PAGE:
As more and more people acquire computer equipment and skills, computer related fraud has become more prevalent. The most common instances of fraud involve the misuse of company cheques.


The simplest method to prevent cheque fraud is to simply keep your cheques locked up. If people donít have easy access to cheques then there will be fewer instances of cheques being issued to the wrong people.


Unfortunately the advent of sophisticated scanners and colour printers has allowed the criminal element to scan, alter and reprint cheques addressed to parties other than those to which they were originally issued. In theory the banks should be able to catch these cheques since they would not have the proper magnetic encoding, but they look so close to the originals that many banks assume that the magnetic encoding was damaged and clear the cheque anyways.


There are additional safety features that printers can build into your cheques, but these still require that the bank looks for them to make sure that they work.


For payroll cheques this can be overcome by going to direct deposit. This feature is offered by many payroll services and is available for our own Visual Payroll at a nominal cost. Instead of a physical cheque, an electronic direction is sent to the bank and monies are transferred into the accounts of the employees paid during the period.


To some extent this method can be used for vendor payments as well. We have developed a direct deposit interface for Accounts Payable Disbursements as well, based on our experience with Payroll Direct Deposit. In this case a payment notification is sent to the vendor to be confirmed by the bank.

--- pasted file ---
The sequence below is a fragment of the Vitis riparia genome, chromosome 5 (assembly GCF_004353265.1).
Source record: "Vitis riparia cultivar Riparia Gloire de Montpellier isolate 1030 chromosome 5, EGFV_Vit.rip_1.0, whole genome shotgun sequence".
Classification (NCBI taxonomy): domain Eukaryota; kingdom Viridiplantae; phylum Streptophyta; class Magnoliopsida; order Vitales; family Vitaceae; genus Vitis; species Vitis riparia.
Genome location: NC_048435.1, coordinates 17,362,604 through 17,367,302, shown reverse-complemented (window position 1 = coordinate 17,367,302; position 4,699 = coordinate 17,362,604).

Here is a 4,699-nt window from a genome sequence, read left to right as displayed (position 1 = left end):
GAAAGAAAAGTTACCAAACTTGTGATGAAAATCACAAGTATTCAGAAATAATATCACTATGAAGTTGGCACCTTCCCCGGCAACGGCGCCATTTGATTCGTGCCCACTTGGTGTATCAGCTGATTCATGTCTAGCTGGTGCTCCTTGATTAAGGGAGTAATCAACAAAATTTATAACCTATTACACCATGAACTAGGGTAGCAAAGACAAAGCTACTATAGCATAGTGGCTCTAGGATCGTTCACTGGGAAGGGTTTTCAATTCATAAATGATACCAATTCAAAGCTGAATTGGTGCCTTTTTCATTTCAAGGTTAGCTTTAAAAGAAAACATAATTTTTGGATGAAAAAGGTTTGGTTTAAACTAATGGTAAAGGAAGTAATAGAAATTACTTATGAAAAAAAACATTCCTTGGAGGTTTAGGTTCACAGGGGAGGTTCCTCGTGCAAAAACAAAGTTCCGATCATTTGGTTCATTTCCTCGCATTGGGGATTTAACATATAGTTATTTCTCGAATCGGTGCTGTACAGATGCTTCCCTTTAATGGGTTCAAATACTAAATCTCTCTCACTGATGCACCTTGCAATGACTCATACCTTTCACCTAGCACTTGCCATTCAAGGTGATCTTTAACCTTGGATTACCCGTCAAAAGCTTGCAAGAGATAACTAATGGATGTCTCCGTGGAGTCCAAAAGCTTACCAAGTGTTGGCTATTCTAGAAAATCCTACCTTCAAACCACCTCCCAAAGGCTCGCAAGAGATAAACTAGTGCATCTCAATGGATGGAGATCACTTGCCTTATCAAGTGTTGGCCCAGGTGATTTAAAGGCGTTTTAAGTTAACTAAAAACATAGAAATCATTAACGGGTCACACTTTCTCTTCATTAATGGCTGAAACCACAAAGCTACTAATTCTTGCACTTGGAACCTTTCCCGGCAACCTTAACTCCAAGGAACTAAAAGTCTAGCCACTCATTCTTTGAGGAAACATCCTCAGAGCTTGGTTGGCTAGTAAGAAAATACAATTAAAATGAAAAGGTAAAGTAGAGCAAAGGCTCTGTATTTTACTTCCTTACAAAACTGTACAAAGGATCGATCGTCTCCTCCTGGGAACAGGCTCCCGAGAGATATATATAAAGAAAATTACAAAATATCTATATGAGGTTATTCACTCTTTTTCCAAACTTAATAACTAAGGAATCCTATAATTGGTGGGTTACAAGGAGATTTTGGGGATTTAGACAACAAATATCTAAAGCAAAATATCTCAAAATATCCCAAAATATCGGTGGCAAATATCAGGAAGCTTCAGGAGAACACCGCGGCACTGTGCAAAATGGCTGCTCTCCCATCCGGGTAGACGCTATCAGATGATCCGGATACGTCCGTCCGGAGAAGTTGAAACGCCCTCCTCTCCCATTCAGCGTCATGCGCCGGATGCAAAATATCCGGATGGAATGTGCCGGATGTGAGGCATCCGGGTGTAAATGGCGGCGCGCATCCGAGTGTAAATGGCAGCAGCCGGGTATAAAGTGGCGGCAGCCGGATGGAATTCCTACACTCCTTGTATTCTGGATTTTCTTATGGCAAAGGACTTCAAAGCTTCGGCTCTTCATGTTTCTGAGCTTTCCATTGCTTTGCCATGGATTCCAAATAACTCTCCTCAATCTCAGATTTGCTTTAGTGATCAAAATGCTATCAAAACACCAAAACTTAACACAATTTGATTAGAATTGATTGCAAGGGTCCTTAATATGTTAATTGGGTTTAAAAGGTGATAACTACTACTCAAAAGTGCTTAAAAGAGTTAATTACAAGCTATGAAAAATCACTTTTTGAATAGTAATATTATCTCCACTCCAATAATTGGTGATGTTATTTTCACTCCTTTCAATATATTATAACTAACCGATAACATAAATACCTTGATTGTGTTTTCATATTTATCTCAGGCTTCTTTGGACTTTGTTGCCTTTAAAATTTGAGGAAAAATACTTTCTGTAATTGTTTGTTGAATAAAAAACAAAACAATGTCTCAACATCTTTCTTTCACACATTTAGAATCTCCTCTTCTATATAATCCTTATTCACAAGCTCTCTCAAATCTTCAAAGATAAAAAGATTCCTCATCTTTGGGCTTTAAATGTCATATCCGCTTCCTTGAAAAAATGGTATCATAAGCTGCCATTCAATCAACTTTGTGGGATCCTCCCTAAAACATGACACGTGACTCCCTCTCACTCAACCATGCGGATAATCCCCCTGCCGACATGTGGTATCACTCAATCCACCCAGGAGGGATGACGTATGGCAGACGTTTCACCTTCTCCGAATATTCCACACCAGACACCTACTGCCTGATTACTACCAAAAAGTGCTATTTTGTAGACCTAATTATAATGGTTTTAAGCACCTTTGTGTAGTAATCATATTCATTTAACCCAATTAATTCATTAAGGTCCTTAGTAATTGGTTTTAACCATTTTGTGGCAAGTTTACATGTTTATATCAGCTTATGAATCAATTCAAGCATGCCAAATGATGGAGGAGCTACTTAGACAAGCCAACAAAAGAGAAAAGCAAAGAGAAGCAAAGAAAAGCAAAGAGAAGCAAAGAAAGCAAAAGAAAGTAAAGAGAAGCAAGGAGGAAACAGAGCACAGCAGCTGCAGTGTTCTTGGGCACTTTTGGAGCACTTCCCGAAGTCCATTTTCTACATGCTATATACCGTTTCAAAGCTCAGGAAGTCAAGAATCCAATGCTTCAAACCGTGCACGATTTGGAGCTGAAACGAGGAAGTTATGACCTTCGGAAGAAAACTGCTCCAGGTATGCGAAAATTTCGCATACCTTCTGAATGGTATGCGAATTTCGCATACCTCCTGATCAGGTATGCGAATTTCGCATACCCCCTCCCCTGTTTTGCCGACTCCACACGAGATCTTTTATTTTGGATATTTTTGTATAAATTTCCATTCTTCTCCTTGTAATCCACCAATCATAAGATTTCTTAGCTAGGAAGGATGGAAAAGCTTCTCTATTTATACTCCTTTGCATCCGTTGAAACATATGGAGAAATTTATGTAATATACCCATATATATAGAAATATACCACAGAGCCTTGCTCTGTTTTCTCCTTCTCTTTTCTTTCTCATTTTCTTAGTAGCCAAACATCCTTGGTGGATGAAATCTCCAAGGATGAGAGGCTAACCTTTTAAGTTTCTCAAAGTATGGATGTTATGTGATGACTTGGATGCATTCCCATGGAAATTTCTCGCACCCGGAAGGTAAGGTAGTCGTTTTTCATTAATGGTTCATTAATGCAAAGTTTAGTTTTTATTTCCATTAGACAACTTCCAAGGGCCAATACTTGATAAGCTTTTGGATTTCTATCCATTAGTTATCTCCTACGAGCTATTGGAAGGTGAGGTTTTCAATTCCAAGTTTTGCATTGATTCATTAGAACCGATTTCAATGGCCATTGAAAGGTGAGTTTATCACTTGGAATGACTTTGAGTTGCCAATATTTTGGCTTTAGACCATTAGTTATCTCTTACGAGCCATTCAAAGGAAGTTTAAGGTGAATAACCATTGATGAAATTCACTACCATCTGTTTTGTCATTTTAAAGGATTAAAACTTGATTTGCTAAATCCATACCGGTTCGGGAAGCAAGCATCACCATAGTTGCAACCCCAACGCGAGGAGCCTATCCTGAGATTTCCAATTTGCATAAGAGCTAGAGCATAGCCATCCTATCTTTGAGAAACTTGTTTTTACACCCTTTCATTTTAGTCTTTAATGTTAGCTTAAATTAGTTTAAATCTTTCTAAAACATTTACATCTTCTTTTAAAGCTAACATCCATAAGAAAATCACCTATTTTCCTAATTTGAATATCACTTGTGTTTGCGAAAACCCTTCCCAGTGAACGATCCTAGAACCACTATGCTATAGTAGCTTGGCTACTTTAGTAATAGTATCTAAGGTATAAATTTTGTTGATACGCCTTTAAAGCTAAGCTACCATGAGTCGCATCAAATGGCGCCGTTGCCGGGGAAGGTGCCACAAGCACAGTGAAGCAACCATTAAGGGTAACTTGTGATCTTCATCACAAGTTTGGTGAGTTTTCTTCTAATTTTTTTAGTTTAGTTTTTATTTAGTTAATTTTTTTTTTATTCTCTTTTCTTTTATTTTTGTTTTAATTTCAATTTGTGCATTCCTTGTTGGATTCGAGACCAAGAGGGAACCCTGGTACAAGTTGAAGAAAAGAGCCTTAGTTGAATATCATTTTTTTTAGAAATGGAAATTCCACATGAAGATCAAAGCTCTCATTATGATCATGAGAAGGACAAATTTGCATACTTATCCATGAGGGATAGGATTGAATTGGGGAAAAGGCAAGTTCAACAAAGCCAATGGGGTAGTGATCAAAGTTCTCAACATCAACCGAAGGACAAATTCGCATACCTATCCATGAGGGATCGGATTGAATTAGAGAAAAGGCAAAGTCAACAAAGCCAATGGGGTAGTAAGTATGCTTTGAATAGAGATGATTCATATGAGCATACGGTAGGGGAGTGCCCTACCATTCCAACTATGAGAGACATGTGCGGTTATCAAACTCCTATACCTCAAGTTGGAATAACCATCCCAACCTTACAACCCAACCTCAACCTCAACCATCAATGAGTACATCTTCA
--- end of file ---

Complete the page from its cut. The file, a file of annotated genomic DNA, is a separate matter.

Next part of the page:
Many companies are not comfortable with the thought of transferring money directly into a vendorís account. In this case a cheque seems more natural but how do we secure it. Several banks are now instituting new programs to prevent cheque fraud.


One of these new programs is called Positive Payment Confirmation. In this case cheques are created and sent out as before but a transmission is sent to the bank listing the cheque numbers, amounts and payee names.


If a cheque comes through where any of those items has been altered it will be rejected. While there is a fee for this service, this would control most cases of fraud.


Another instance of fraud, which in many cases may be unintentional, is the reissue or alteration of an invoice as compared to an original quotation. Many companies accidentally reissue invoices and may also accidentally alter prices from those quoted.


If an invoice is reissued with the same invoice number this can be caught by Accounts Payable if the check for duplicate invoices feature is activated. In some cases however, the same invoice is reissued under a different number. In this case Accounts Payable would not detect the duplicate.


This makes a good case for the Purchasing Module. If orders are recorded and prices noted at the time of the order then these can be matched and verified as packing slips are received and invoices matched to orders and packing slips to catch any duplicates or pricing discrepancies from the original order.


Purchasing can also be used to compute the value of accruals for items received but not yet invoiced. For many companies this is often a manual time consuming operation.